What is the healing process of mouth wounds?
When we have an external wound, blood generally tends to clot there, forming a layer of solid scab.
Yesterday, while brushing my teeth, I somehow hurt my gums and it got all bloody. However, it did not clot, neither did it hurt just after the incident.
After maybe like 12 or 15 hrs I had trouble opening my lips and when I looked at the spot in the mirror the gum tissue around and on the wound had colored white/yellowish.
Our mouths are supposed to be the among the most contaminated parts of the human body, so why do mouth wounds heal in just about a week and don't get infected?
What is the healing mechanism found in the mouth tissue, because I figure it is completely different from the processes in wounds occurring in the external skin.
To build on the answers from @Armatus and @S-Sunil
The healing mechanism involves the inflammatory process, which is the same in almost the entire body. In particular in both skin and mucosa (both referred to as "epithelial" tissues), when there is a break, platelets and clotting factors clot off any bleeding vessels, white blood cells (neutrophils and macrophages in particular) collect and destroy any bacteria, dead cells and muck, and then the process of regeneration occurs (with ongoing inflammation), where stem cells in the surrounding tissue regrow cells, new blood vessels may be formed and scar tissue is laid down to give extra strength. Eventually after these stages of healing, there is "remodelling" where the structure basically gets better.
As to why oral wounds heal quickly and don't get infected that much? There are a bunch of reasons. One is that the head and neck has an excellent blood supply- just think of scalp wounds where you bleed like crazy but then they heal very well. Another is that mucous membranes have immune functions that stop invading microbes. Generally speaking we divide this into "innate" immunity which is a general response, and "adaptive" immunity which is tailored towards specific bugs. The mucosa has both. There are neutrophils and macrophages (innate) which live in that area, there are lymphoid patches (like lymph nodes, and adaptive), there are immunoglobulins specific to mucosa (IgA) which is adaptive in nature, and the epithelial lining cells themselves will signal to the rest of the immune system if there is damage or an infection. Plus, saliva itself has chemicals and enzymes which break down oral bugs.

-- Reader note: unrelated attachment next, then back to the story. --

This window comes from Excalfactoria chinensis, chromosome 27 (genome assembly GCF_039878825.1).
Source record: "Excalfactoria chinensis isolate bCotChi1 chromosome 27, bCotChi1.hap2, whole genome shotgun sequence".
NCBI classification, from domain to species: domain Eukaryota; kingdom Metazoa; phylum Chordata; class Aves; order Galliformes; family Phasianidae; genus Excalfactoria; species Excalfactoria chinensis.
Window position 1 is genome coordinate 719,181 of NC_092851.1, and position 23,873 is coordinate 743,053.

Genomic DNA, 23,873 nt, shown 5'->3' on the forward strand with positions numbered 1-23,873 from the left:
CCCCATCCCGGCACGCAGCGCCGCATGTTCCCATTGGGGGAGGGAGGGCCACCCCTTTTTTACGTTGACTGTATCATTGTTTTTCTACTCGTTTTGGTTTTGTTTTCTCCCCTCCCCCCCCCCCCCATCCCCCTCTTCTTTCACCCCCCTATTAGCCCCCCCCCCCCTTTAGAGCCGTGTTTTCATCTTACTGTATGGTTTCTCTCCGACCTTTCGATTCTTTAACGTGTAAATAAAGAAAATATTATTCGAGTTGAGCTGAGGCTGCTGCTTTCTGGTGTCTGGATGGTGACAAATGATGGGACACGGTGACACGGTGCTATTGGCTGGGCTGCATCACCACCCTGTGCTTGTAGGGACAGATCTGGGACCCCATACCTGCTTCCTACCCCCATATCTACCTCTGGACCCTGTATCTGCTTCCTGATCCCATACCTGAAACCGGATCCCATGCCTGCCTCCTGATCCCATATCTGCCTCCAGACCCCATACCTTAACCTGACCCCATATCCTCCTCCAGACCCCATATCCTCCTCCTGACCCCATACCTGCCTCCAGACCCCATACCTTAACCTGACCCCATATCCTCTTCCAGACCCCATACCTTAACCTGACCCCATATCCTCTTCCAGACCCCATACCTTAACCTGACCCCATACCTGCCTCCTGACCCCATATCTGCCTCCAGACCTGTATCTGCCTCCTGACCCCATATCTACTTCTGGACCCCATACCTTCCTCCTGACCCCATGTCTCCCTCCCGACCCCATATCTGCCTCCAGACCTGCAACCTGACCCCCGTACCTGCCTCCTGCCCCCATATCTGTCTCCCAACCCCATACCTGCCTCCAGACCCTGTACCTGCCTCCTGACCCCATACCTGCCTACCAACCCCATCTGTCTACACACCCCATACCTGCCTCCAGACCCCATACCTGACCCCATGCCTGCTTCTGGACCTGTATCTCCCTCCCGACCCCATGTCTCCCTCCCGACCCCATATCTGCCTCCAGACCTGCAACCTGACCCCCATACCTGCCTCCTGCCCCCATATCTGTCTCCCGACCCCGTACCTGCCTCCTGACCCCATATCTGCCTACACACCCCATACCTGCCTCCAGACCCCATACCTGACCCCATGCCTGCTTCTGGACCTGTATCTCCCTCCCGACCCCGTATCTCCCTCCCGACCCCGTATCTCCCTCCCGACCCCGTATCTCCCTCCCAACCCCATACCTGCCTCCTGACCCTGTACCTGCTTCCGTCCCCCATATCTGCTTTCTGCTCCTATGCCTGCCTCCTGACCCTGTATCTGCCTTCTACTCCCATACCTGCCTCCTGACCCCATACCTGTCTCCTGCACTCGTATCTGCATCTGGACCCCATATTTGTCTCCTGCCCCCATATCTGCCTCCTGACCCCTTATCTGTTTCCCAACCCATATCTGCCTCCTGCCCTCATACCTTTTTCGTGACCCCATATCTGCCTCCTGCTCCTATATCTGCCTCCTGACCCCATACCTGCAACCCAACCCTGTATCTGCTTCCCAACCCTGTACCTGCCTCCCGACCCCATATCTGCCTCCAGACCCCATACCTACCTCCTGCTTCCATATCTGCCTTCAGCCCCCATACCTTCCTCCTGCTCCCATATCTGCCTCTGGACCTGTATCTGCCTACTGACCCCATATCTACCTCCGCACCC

Most of the oral bacteria themselves are not particularly invasive. Just think, every time you brush your teeth, you cause multiple abrasions in your mouth. In fact, measurable amounts of bacteria from the mouth end up in your bloodstream every time you brush your teeth! And yet, we don't end up with bloodstream infections as a result. This is partially because the rest of our immune system (and the structure of our heart and vessels) is intact, and partially because oral bacteria are not very invasive or pathogenic. They kind of have a sweet deal living in your mouth minding their own business and not killing their host, and even causing infection in an oral wound would make their continued survival less likely.
In addition I should probably point out that skin has a great deal of bacteria on it as well, and yet we rarely get infections from them (unless colonised by an invasive species), for the same reasons.
The mucosa ("slimey" skin) of course has different properties from your epidermis (outer skin) but the wound healing process is pretty much the same; the blood clotting process might be different though. About this I'm not entirely sure, but my best guess is that the "scab" is washed away by mucus and only the clots inside vessels remain, making them invisible from outside.
The white/yellowish colour is the underlying layer of fatty tissue. Chances are your wound does get infected but your immune system is able to clear it away easily. If infection is a bit heavier, it can strain the immune cells a bit more and some of them may die - you can then see them as pus (which is mostly white blood cells).